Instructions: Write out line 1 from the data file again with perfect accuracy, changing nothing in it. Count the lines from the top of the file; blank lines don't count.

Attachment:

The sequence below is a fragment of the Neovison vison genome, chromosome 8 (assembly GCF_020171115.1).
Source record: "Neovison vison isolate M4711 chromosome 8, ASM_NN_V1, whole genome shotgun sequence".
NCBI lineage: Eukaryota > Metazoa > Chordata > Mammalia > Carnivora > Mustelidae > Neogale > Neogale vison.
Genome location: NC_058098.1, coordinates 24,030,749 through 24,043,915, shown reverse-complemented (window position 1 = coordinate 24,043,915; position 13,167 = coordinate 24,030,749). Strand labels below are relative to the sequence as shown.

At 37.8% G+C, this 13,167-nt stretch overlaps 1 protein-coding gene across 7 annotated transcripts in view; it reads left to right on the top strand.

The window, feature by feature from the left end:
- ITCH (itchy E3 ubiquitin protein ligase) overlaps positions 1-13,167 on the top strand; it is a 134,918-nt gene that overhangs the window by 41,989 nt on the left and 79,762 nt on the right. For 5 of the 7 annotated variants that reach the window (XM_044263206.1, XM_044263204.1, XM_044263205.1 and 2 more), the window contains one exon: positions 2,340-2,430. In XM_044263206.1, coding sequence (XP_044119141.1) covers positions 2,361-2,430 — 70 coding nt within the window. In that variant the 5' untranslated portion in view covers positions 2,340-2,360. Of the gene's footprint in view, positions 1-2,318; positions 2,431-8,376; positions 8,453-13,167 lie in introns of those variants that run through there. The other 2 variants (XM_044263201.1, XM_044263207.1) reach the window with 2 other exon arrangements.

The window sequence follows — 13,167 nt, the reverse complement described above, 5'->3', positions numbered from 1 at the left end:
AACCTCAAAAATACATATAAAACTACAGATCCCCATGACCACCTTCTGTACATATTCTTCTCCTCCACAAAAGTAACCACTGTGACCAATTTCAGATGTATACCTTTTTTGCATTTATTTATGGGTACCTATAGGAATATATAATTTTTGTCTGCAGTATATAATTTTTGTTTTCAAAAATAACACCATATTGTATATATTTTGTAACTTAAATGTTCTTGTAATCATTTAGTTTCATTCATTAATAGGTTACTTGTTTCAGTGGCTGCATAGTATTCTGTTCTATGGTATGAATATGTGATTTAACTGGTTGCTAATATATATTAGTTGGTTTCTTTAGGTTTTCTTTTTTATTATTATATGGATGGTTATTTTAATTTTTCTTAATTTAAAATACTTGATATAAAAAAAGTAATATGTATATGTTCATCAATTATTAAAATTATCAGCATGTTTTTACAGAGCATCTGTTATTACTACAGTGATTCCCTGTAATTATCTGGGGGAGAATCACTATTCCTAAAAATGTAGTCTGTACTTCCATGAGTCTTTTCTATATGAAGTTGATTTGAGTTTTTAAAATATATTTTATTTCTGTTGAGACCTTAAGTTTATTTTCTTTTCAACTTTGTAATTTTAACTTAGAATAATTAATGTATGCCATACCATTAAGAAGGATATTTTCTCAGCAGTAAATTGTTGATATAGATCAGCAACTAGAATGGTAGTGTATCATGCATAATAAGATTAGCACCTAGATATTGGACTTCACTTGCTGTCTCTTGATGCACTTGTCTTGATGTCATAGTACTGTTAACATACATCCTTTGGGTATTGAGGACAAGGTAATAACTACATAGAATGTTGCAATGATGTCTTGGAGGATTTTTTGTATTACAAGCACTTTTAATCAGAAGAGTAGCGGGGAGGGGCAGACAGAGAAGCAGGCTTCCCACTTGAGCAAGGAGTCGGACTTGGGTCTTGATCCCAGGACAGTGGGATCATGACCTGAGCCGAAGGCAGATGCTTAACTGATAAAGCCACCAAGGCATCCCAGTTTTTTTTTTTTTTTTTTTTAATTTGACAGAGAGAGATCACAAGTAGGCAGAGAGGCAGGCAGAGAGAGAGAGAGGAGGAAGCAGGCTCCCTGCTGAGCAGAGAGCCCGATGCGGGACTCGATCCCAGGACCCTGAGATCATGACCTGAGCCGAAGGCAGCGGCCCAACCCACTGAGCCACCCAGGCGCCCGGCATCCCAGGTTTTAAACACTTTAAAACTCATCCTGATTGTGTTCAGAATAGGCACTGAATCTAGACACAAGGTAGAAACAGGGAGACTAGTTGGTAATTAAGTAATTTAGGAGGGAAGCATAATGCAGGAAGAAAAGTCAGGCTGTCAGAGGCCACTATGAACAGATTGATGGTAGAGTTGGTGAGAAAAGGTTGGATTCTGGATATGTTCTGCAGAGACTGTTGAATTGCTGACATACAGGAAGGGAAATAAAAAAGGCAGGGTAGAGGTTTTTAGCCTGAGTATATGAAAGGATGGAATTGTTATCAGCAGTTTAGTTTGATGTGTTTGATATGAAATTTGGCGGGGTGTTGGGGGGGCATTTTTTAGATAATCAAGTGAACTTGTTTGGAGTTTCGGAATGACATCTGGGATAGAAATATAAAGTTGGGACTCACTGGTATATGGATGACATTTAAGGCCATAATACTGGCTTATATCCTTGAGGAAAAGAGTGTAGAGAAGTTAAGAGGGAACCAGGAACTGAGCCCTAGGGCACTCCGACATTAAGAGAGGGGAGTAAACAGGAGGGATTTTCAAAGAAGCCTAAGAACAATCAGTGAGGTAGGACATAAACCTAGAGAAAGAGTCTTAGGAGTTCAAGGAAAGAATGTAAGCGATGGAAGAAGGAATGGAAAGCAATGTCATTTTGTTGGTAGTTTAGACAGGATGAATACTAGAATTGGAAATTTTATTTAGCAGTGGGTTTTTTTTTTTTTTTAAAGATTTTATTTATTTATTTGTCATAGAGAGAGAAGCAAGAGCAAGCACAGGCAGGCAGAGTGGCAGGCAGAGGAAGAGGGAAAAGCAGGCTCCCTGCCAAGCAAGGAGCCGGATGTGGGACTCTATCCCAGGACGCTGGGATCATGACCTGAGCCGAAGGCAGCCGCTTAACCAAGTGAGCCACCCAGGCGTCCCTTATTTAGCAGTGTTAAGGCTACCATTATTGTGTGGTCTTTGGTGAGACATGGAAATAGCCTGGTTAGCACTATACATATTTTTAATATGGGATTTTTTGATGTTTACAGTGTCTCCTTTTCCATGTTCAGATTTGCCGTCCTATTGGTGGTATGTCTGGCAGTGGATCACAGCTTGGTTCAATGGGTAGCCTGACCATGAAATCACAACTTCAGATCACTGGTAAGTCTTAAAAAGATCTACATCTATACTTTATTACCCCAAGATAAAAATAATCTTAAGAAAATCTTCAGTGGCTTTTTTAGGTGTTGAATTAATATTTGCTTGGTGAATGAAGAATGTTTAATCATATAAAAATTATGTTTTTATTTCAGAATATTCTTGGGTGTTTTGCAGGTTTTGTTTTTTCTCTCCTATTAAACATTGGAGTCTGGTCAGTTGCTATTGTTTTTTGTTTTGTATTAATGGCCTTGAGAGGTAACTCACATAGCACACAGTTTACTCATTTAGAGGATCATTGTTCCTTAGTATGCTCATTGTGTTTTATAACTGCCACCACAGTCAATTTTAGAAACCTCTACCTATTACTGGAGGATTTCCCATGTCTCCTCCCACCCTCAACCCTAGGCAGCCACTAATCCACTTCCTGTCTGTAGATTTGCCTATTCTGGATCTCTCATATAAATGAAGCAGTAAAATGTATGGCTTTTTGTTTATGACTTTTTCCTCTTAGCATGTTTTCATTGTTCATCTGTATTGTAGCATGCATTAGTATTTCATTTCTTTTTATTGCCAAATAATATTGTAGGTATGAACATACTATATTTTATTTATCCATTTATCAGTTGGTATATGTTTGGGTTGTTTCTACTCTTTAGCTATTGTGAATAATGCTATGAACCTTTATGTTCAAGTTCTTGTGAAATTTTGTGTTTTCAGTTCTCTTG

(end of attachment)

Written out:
The sequence below is a fragment of the Neovison vison genome, chromosome 8 (assembly GCF_020171115.1).